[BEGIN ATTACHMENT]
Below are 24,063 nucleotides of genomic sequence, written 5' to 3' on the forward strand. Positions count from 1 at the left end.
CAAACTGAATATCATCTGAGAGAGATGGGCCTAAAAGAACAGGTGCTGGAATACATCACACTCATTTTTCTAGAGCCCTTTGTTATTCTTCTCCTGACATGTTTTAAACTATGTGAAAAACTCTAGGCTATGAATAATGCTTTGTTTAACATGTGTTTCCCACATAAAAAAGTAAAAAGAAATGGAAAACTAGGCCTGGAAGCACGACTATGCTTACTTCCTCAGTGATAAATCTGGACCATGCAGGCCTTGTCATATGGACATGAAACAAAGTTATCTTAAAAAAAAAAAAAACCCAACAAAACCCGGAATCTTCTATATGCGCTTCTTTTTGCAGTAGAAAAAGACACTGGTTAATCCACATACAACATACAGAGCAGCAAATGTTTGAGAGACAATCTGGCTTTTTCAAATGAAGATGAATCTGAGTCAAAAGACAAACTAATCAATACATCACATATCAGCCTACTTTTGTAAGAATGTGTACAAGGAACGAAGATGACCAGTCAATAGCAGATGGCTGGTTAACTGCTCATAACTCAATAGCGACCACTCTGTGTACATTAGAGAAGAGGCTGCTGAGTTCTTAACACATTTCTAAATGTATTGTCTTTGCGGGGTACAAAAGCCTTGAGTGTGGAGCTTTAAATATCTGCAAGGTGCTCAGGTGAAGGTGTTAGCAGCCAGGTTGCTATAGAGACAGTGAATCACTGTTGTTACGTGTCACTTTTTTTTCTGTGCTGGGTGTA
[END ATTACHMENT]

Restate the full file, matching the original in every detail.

Below are 24,063 nucleotides of genomic sequence, written 5' to 3' on the forward strand. Positions count from 1 at the left end.
CAAACTGAATATCATCTGAGAGAGATGGGCCTAAAAGAACAGGTGCTGGAATACATCACACTCATTTTTCTAGAGCCCTTTGTTATTCTTCTCCTGACATGTTTTAAACTATGTGAAAAACTCTAGGCTATGAATAATGCTTTGTTTAACATGTGTTTCCCACATAAAAAAGTAAAAAGAAATGGAAAACTAGGCCTGGAAGCACGACTATGCTTACTTCCTCAGTGATAAATCTGGACCATGCAGGCCTTGTCATATGGACATGAAACAAAGTTATCTTAAAAAAAAAAAAAACCCAACAAAACCCGGAATCTTCTATATGCGCTTCTTTTTGCAGTAGAAAAAGACACTGGTTAATCCACATACAACATACAGAGCAGCAAATGTTTGAGAGACAATCTGGCTTTTTCAAATGAAGATGAATCTGAGTCAAAAGACAAACTAATCAATACATCACATATCAGCCTACTTTTGTAAGAATGTGTACAAGGAACGAAGATGACCAGTCAATAGCAGATGGCTGGTTAACTGCTCATAACTCAATAGCGACCACTCTGTGTACATTAGAGAAGAGGCTGCTGAGTTCTTAACACATTTCTAAATGTATTGTCTTTGCGGGGTACAAAAGCCTTGAGTGTGGAGCTTTAAATATCTGCAAGGTGCTCAGGTGAAGGTGTTAGCAGCCAGGTTGCTATAGAGACAGTGAATCACTGTTGTTACGTGTCACTTTTTTTTCTGTGCTGGGTGTA